Sunday,17 February, 2019
Current issue | Issue 1402, (19 - 25 July 2018)
Sunday,17 February, 2019
Issue 1402, (19 - 25 July 2018)

Ahram Weekly

Guarding porters’ rights

Parliament is discussing a draft law on the rights of building guards. Mai Samih, meanwhile, finds out how the Building Guards Syndicate plans to protect its members’ rights

building guard by Tamer Youssef
building guard by Tamer Youssef

bawab, from bab or door in Arabic, is a man who guards a door, in other words a doorman or porter or more accurately a building guard. This is a job that is instantly recognisable to residents of Cairo, since bawabs are often present at the entrances of buildings to provide security to residents. 

 A bawab may even become one of the most important people in a building, sometimes buying groceries, finding plumbers or electricians, acting as a broker, and even being responsible for car parking. 

In many Egyptian films bawabs are represented as knowing about residents’ secrets, visitors and lifestyles. In the late 1980s, a typical bawab was played by the late Ahmed Zaki in the film Al-Bey Al-Bawab (His Excellency the Porter, 1987) directed by Hassan Ibrahim, for example. Zaki played the role of Abdel-Samei, a young man from Upper Egypt who arrives with his family to guard a building in Cairo. Gradually he discerns the needs of building residents and becomes a multi-tasking broker, even beginning to make money of his own and building a residential tower.

His colleagues regard him as a local godfather and have the idea of starting an official syndicate for building porters. 

However, the idea of starting a Building Guards Syndicate is not just something found in film, but has become a necessity due to the often hard working conditions porters face. As a result, the Building Guards Syndicate, formed in 2012, is putting together a schedule of rights to protect its members.

An example of such tough working conditions can be found in the five-storey building in Giza guarded by Aam Sayed, 48, who lives there with his wife and four children in a room stacked with electricity meters on the ground floor next to the stairs. He completed primary school education until grade six and worked in many fields before becoming a building guard. 

“I live with my wife, two daughters and son in one room at the entrance of the building we serve all day every day. I have to keep my phone on all the time to deal with any problems. I have to be present when the owners call, even at 3am. I rarely take holidays. I even have to open the door to let in the air while my children are asleep in the hot weather while I sit in the corridor,” Sayed said.

“When I asked the owners for a room to sleep in, they refused, claiming that the authorities would demolish the building if there was a ‘violation’,” said Mustafa Ibrahim, 48, a building guard in Nasr City originally from Sharqiya in the Delta. He completed his preparatory education and is the father of three children at different levels of education. “I work as a porter, plumber and electrician, but I am still maltreated,” he complained.  

Al-Sayed Ismail, 54, a building guard who has been on the job for 30 years, agrees. He comes from Sharqiya and has a salary of LE600, obliging him to wash cars to make ends meet. He lives with his wife and two children in the entrance of a garage of a 12-storey building. “People think we don’t just work as porters but also as brokers, and so we are able to make some money that way. But this is not totally true. Even if we rent a flat, we do not get our financial rights since we are not registered as brokers,” he said.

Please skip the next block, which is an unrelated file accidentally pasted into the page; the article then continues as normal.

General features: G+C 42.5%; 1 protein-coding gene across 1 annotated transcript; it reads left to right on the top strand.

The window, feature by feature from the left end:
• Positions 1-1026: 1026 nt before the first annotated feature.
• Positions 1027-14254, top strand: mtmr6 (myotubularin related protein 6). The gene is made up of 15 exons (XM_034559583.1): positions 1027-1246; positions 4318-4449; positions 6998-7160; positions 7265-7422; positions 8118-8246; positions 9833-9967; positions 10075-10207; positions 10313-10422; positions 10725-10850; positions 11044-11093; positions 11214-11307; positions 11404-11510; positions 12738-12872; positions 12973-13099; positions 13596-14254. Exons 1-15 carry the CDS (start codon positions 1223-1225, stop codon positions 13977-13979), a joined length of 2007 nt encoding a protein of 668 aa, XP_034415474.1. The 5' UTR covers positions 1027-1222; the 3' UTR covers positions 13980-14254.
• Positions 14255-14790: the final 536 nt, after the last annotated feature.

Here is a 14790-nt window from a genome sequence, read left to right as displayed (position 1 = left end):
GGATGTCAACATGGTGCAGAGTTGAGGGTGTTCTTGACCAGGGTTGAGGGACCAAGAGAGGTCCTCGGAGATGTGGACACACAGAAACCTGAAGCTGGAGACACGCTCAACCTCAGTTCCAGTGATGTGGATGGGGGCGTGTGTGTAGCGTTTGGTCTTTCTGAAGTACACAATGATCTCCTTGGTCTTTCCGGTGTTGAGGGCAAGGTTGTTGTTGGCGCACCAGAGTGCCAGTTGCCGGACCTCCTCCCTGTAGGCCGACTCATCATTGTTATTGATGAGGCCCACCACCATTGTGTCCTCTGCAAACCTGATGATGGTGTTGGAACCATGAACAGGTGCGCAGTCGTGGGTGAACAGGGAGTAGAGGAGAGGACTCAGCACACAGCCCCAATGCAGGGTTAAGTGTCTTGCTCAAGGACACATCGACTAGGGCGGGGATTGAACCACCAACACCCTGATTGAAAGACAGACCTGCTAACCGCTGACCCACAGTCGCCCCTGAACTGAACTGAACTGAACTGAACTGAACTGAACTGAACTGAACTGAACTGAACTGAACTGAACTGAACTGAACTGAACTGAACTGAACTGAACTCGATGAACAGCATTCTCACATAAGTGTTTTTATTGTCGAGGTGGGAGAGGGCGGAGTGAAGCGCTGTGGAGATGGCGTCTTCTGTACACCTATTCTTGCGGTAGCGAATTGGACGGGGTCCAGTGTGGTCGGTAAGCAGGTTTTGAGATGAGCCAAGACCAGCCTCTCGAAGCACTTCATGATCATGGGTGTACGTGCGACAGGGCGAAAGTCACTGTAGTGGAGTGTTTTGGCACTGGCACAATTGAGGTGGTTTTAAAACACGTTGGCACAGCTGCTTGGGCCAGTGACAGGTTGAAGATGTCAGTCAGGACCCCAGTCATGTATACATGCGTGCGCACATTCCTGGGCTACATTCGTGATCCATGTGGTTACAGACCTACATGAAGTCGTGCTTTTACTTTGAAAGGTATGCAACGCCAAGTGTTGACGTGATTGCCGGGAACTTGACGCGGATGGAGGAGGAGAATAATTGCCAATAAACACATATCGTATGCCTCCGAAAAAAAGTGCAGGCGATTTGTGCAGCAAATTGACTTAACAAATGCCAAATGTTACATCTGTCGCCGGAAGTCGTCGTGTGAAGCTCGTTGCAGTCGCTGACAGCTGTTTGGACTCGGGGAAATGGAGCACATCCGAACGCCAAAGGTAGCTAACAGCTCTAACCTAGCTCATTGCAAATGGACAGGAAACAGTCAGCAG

Amer, 42, has been a building guard in an apartment complex in Cairo for 10 years. He graduated from a technical school in 1990. “I work as a porter in this complex,” he said. “But I also work as a broker.”

Abdallah Abdel-Aziz, deputy chairman of the Building Guards Syndicate in Cairo, explains how it started. “A group of building guards in Nasr City met to discuss their problems and decided to help solve them by establishing a syndicate. A building guard called Reda introduced us to Ahmed Badr, a professor of law, who helped us to establish the syndicate in terms of legal procedures, and we are now present in four governorates,” he said.

Each syndicate committee in each governorate now has 56 members plus nine managing members. In Cairo, most building guards who work in the Sheraton Heliopolis area and Nasr City are from Sharqiya, while those who work in 6 October City are mostly from Fayoum, Beni Sweif and Giza. In Heliopolis, they are mostly from Minya and Beni Sweif, Abdel-Aziz added.


PORTERS’ RIGHTS: “If the syndicate can give us our rights it will be like a dream come true,” Sayed said. “I have been a member of the syndicate for two years. If it is allowed to go on with its work, it will bring us our rights,” Ibrahim added. 

“I was told about the syndicate by Abdel-Aziz and have been a member for three years now. I am looking forward to receiving more training,” Ismail said. 

 “The syndicate aims at making sure that building guards are treated decently by the owners of the building, live in a decent place, are given a decent income that they can live on, and last but not least are not fired without warning. In such cases in the past guards have been evicted with their families even though they come from another governorate and have been accustomed to living in a safe place,” Abdel-Aziz said.